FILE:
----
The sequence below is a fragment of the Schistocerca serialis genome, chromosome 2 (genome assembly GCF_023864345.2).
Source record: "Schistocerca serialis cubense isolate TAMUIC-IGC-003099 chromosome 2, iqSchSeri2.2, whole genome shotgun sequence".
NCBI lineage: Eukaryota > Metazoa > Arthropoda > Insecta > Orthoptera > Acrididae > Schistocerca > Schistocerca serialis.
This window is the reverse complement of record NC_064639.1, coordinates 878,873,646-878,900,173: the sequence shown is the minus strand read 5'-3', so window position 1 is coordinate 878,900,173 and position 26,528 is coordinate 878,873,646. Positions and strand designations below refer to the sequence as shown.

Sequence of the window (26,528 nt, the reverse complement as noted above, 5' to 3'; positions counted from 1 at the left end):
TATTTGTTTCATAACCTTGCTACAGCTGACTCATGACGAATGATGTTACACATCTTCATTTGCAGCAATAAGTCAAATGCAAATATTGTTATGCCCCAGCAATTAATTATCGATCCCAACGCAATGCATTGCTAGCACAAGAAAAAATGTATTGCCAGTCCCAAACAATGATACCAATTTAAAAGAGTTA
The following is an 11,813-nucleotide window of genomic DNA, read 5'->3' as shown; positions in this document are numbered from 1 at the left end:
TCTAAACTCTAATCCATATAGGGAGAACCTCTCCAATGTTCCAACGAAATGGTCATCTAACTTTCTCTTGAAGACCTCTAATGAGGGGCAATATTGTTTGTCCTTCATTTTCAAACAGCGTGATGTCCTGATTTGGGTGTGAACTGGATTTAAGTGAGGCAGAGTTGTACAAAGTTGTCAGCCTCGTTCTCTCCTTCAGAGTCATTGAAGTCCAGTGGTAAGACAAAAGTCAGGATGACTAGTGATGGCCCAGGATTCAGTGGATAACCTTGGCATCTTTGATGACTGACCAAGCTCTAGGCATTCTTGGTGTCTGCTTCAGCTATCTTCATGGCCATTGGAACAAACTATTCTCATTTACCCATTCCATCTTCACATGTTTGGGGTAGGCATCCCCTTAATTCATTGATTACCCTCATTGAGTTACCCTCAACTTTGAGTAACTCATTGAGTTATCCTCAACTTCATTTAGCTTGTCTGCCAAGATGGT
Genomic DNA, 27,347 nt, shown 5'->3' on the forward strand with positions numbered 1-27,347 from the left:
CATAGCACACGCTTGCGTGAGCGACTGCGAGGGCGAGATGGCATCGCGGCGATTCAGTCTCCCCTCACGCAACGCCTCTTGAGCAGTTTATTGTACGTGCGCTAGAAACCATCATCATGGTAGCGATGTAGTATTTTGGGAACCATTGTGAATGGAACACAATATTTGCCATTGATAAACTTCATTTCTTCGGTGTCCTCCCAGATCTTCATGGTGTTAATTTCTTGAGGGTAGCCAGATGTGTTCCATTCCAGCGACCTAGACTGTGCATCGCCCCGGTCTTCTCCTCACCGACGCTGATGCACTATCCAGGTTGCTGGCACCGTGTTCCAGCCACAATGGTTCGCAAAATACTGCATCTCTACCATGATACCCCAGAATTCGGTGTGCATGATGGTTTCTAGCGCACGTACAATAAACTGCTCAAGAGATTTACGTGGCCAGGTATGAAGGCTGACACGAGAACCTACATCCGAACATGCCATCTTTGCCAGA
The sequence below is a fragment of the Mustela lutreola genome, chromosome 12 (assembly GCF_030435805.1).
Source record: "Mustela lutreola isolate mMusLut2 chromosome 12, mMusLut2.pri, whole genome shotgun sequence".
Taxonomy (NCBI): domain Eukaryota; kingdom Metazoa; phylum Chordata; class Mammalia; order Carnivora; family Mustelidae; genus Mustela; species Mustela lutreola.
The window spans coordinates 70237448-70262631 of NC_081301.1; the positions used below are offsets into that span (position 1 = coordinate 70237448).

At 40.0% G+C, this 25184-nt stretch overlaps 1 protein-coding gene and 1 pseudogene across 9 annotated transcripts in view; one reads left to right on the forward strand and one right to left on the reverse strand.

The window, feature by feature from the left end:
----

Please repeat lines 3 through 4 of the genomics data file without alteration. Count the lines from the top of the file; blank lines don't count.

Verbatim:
NCBI lineage: Eukaryota > Metazoa > Arthropoda > Insecta > Orthoptera > Acrididae > Schistocerca > Schistocerca serialis.
This window is the reverse complement of record NC_064639.1, coordinates 878,873,646-878,900,173: the sequence shown is the minus strand read 5'-3', so window position 1 is coordinate 878,900,173 and position 26,528 is coordinate 878,873,646. Positions and strand designations below refer to the sequence as shown.